By Ben Shelly
Goshen College’s gift to incoming students this year is quite different from last year’s ceramic mugs. The first weeks of the new iCore technology initiative are under way, and 168 of Apple’s newest tablets are in the hands of the first-year class.
The college issued an iPad to every first-year student as a means of using “cutting-edge mobile technology for educational purposes,” according to a college press release. Goshen’s goal was to “prepare students for life and work in a rapidly evolving landscape” where “tablets and smart phones are replacing personal computers and laptops as primary computing devices.”
The college’s embrace of this frontier in technology has caused excitement on campus for some students and faculty. Michael Sherer, director of information technology, foresees innovation in the classroom.
“This should be the fun part as we explore new opportunities,” said Sherer, “and students and profs surprise us with the things that they discover and do.”
He acknowledged that there are some “architectural limitations with the iPad” as well as some support issues, but said the IT group has “been working through them along with all the other general support issues associated with the start of school.”
Some of these limitations are affecting students who had hoped the iPad could take the place of a personal computer. Two first-year students, Elizabeth Derstine and Christina Hofer, agreed that iPads cannot be used as a student’s “sole electronic.”
“I just don’t think they’re there yet,” said Hofer, referring to a central role for tablets in education. “It’s been fun, though transferring documents and finding files has been super frustrating.”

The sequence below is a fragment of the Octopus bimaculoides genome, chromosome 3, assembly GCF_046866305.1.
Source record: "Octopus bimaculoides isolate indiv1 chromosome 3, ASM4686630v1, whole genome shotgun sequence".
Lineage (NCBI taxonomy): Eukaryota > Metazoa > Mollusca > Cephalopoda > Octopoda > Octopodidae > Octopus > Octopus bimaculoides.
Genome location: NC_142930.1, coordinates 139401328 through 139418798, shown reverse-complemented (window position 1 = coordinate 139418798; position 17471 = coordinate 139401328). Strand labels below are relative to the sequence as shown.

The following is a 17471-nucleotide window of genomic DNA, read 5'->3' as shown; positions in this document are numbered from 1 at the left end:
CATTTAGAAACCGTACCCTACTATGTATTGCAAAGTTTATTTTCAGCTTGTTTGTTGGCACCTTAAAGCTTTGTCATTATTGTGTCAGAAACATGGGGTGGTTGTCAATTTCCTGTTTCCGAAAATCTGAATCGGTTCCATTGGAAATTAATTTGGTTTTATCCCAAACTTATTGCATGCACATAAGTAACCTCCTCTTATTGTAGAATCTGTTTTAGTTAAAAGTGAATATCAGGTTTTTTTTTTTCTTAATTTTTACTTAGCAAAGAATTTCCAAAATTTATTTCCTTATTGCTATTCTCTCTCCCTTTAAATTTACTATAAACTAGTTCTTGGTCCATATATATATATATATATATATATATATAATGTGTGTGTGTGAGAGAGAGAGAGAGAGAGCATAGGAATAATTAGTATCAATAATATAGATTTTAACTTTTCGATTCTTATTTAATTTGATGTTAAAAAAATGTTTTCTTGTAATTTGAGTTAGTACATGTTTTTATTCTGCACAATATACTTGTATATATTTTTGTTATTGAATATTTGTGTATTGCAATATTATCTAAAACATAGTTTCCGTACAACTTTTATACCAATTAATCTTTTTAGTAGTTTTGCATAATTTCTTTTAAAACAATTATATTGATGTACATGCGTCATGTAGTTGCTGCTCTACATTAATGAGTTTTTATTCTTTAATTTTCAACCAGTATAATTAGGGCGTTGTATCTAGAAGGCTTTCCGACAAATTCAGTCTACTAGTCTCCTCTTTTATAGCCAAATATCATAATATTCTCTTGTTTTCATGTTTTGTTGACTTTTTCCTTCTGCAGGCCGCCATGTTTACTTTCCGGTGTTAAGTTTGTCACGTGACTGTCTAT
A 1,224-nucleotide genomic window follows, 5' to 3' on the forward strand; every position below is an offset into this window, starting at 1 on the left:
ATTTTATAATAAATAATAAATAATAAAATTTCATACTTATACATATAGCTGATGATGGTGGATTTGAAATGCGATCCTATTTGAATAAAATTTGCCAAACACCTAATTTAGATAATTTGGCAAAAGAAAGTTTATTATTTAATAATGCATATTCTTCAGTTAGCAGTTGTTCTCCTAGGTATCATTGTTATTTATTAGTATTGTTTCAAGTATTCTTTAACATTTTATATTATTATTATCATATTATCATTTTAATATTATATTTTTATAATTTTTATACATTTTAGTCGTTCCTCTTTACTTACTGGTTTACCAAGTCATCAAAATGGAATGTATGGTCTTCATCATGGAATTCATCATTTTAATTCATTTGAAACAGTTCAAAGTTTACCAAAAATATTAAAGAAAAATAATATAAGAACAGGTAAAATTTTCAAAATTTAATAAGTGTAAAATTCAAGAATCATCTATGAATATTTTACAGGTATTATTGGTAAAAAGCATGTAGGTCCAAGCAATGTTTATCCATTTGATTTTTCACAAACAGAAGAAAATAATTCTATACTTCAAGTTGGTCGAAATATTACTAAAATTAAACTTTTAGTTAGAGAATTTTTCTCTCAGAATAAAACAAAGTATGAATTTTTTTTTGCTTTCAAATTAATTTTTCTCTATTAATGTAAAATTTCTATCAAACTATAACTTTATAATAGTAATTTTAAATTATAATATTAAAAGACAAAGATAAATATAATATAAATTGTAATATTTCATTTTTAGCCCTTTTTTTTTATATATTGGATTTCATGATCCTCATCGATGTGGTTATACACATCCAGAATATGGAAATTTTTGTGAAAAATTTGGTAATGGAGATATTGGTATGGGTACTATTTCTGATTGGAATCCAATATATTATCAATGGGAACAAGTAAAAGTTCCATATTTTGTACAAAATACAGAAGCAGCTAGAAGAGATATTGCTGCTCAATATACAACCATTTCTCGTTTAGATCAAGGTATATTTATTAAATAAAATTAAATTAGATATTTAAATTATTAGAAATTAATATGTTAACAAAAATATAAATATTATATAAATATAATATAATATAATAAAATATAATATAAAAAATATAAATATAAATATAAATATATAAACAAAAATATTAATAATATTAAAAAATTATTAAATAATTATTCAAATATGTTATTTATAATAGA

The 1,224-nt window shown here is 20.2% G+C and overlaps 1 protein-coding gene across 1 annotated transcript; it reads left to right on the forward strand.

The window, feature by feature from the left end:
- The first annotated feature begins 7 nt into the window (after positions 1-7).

Even with early disappointments, she is still looking toward the future. “We’re the guinea pigs, so it’s hard for us,” said Hofer. “They should keep working to add it in to other classes.”
Some students are already working the iPads into their classroom experience. Ben Ganger, a first-year student, enjoys using the iPad as a calendar and checklist all pulled into one. In addition, he takes his chemistry class’s notes on his iPad, using its mobility and digital advantages.
Jody Saylor, associate professor of biology, co-teaches a first-year course entitled Identity, Culture and Community, as part of the Goshen iCore program. This iCore is the new general education track for students and includes the technology initiative. Her involvement in this class has given her a close-up view of the iPad introduction.
She notes the iPad’s mobility and access as being a big plus for students, with a drawback being they are “not better suited for creating presentations.” She also envisions creative uses for their involvement in the sciences, including as a field notebook.
Sherer has already heard of creative ways the iPads are being used: a student using the Skype application on her iPad to talk to her parents in India; Paul Keim, professor of Bible and religion, using the virtual keyboard to type in Arabic; Seth Conley, professor of communication, using the iPad to display video concepts much earlier than he otherwise could have; and Ryan Sensenig, associate professor of biology and department chair, working with Sherer on a mobile geographic information systems application.
Goshen College has made this possible by bolstering the network and quickly and efficiently registering all freshmen. “We were able to double the wireless network speed on Wednesday by making some configuration adjustments,” said Sherer, noting that the speed should now be about seven megabytes per second. In addition, “All first-year students have properly configured iPads,” he said, and are successfully enrolled in the mobile device management system, “AirWatch.”
The initiative remains in its early stages of development. As Sherer stated: “We have put GC students and faculty in the position of shaping how iPads will be used in higher education. That’s alternately frustrating and exhilarating.”